Monday, December 7, 2015
Youcat commented through CCC – Question n. 101 - Part I.
(Youcat answer) The Cross on which Jesus, although innocent, was cruelly executed is the place of utmost degradation and abandonment. Christ, our Redeemer, chose the Cross so as to bear the guilt of the world and to suffer the pain of the world. So he brought the world back home to God by his perfect love.
A deepening through CCC
(CCC 613) Christ's death is both the Paschal sacrifice that accomplishes the definitive redemption of men, through "the Lamb of God, who takes away the sin of the world" (Jn 1:29; cf. 8:34-36; 1 Cor 5:7; 1 Pt 1:19), and the sacrifice of the New Covenant, which restores man to communion with God by reconciling him to God through the "blood of the covenant, which was poured out for many for the forgiveness of sins" (Mt 26:28; cf. Ex 24:8; Lev 16:15-16; 1 Cor 11:25). (CCC 614) This sacrifice of Christ is unique; it completes and surpasses all other sacrifices (Cf. Heb 10:10). First, it is a gift from God the Father himself, for the Father handed his Son over to sinners in order to reconcile us with himself. At the same time it is the offering of the Son of God made man, who in freedom and love offered his life to his Father through the Holy Spirit in reparation for our disobedience (Cf. Jn 10:17-18, 15:13; Heb 9:14; 1 Jn 4:10).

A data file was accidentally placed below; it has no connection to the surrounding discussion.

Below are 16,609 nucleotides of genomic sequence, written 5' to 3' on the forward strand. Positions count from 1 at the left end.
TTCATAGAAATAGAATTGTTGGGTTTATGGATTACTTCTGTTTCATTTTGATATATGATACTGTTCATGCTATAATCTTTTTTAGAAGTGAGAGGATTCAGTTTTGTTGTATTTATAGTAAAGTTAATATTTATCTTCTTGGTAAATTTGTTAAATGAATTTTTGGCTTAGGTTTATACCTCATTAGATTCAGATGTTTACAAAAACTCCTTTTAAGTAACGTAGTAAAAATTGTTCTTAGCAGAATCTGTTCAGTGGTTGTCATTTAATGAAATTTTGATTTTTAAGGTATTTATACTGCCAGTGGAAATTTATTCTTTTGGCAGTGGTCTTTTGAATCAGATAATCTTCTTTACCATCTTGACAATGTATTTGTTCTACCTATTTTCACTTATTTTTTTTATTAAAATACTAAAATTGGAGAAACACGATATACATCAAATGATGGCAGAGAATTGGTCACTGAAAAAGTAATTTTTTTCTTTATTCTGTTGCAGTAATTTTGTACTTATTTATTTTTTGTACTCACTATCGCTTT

Reflecting and meditating
(Youcat comment) God could not show his love more forcibly than by allowing himself in the person of the Son to be nailed to the Cross for us. Crucifixion was the most shameful and most horrible method of execution in antiquity. It was forbidden to crucify Roman citizens, whatever crimes they were guilty of. Thereby God entered into the most abysmal sufferings of mankind. Since then, no one can say “God does not know what I’m suffering.”
(CCC 615) "For as by one man's disobedience many were made sinners, so by one man's obedience many will be made righteous" (Rom 5:19). By his obedience unto death, Jesus accomplished the substitution of the suffering Servant, who "makes himself an offering for sin", when "he bore the sin of many", and who "shall make many to be accounted righteous", for "he shall bear their iniquities" (Isa 53:10-12). Jesus atoned for our faults and made satisfaction for our sins to the Father (Cf. Council of Trent (1547): DS 1529). (CCC 623) By his loving obedience to the Father, "unto death, even death on a cross" (Phil 2:8), Jesus fulfils the atoning mission (cf. Isa 53:10) of the suffering Servant, who will "make many righteous; and he shall bear their iniquities" (Isa 53:11; cf. Rom 5:19).